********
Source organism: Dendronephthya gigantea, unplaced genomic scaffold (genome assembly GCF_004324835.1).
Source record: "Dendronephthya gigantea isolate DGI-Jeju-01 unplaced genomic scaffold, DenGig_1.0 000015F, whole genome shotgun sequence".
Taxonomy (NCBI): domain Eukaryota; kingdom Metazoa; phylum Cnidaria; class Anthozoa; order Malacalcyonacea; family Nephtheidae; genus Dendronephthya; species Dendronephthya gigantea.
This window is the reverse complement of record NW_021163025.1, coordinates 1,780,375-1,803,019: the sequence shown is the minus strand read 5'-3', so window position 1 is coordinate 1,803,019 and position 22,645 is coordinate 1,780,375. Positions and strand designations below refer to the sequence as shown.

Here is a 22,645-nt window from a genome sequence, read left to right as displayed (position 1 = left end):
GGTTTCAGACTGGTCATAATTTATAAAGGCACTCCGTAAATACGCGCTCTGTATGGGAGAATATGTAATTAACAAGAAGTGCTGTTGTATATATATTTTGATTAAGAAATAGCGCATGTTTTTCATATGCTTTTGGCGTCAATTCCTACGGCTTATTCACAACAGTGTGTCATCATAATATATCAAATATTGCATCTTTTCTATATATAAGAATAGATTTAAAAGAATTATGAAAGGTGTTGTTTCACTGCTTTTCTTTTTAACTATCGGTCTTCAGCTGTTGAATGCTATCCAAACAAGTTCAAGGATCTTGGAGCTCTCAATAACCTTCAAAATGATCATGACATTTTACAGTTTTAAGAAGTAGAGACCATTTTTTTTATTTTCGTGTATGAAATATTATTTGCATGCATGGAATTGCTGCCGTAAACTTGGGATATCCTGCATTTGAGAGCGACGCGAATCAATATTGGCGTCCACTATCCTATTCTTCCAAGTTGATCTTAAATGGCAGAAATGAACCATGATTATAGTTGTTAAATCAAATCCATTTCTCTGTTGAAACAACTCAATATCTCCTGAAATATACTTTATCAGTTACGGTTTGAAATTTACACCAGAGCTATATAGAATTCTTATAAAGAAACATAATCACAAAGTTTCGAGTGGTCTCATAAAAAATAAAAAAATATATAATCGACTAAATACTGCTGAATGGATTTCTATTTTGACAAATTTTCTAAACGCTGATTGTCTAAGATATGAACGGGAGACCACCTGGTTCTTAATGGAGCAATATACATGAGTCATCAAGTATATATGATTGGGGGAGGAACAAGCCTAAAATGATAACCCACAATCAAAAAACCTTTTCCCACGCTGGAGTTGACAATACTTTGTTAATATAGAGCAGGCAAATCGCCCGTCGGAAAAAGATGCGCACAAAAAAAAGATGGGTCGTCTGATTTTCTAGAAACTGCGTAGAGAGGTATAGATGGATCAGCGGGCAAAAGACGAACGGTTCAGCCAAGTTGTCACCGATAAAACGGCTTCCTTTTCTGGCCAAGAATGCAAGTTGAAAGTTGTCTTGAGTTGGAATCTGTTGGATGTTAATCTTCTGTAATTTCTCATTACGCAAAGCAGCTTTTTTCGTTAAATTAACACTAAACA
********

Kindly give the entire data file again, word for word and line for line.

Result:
Source organism: Dendronephthya gigantea, unplaced genomic scaffold (genome assembly GCF_004324835.1).
Source record: "Dendronephthya gigantea isolate DGI-Jeju-01 unplaced genomic scaffold, DenGig_1.0 000015F, whole genome shotgun sequence".
Taxonomy (NCBI): domain Eukaryota; kingdom Metazoa; phylum Cnidaria; class Anthozoa; order Malacalcyonacea; family Nephtheidae; genus Dendronephthya; species Dendronephthya gigantea.
This window is the reverse complement of record NW_021163025.1, coordinates 1,780,375-1,803,019: the sequence shown is the minus strand read 5'-3', so window position 1 is coordinate 1,803,019 and position 22,645 is coordinate 1,780,375. Positions and strand designations below refer to the sequence as shown.

Here is a 22,645-nt window from a genome sequence, read left to right as displayed (position 1 = left end):
GGTTTCAGACTGGTCATAATTTATAAAGGCACTCCGTAAATACGCGCTCTGTATGGGAGAATATGTAATTAACAAGAAGTGCTGTTGTATATATATTTTGATTAAGAAATAGCGCATGTTTTTCATATGCTTTTGGCGTCAATTCCTACGGCTTATTCACAACAGTGTGTCATCATAATATATCAAATATTGCATCTTTTCTATATATAAGAATAGATTTAAAAGAATTATGAAAGGTGTTGTTTCACTGCTTTTCTTTTTAACTATCGGTCTTCAGCTGTTGAATGCTATCCAAACAAGTTCAAGGATCTTGGAGCTCTCAATAACCTTCAAAATGATCATGACATTTTACAGTTTTAAGAAGTAGAGACCATTTTTTTTATTTTCGTGTATGAAATATTATTTGCATGCATGGAATTGCTGCCGTAAACTTGGGATATCCTGCATTTGAGAGCGACGCGAATCAATATTGGCGTCCACTATCCTATTCTTCCAAGTTGATCTTAAATGGCAGAAATGAACCATGATTATAGTTGTTAAATCAAATCCATTTCTCTGTTGAAACAACTCAATATCTCCTGAAATATACTTTATCAGTTACGGTTTGAAATTTACACCAGAGCTATATAGAATTCTTATAAAGAAACATAATCACAAAGTTTCGAGTGGTCTCATAAAAAATAAAAAAATATATAATCGACTAAATACTGCTGAATGGATTTCTATTTTGACAAATTTTCTAAACGCTGATTGTCTAAGATATGAACGGGAGACCACCTGGTTCTTAATGGAGCAATATACATGAGTCATCAAGTATATATGATTGGGGGAGGAACAAGCCTAAAATGATAACCCACAATCAAAAAACCTTTTCCCACGCTGGAGTTGACAATACTTTGTTAATATAGAGCAGGCAAATCGCCCGTCGGAAAAAGATGCGCACAAAAAAAAGATGGGTCGTCTGATTTTCTAGAAACTGCGTAGAGAGGTATAGATGGATCAGCGGGCAAAAGACGAACGGTTCAGCCAAGTTGTCACCGATAAAACGGCTTCCTTTTCTGGCCAAGAATGCAAGTTGAAAGTTGTCTTGAGTTGGAATCTGTTGGATGTTAATCTTCTGTAATTTCTCATTACGCAAAGCAGCTTTTTTCGTTAAATTAACACTAAACA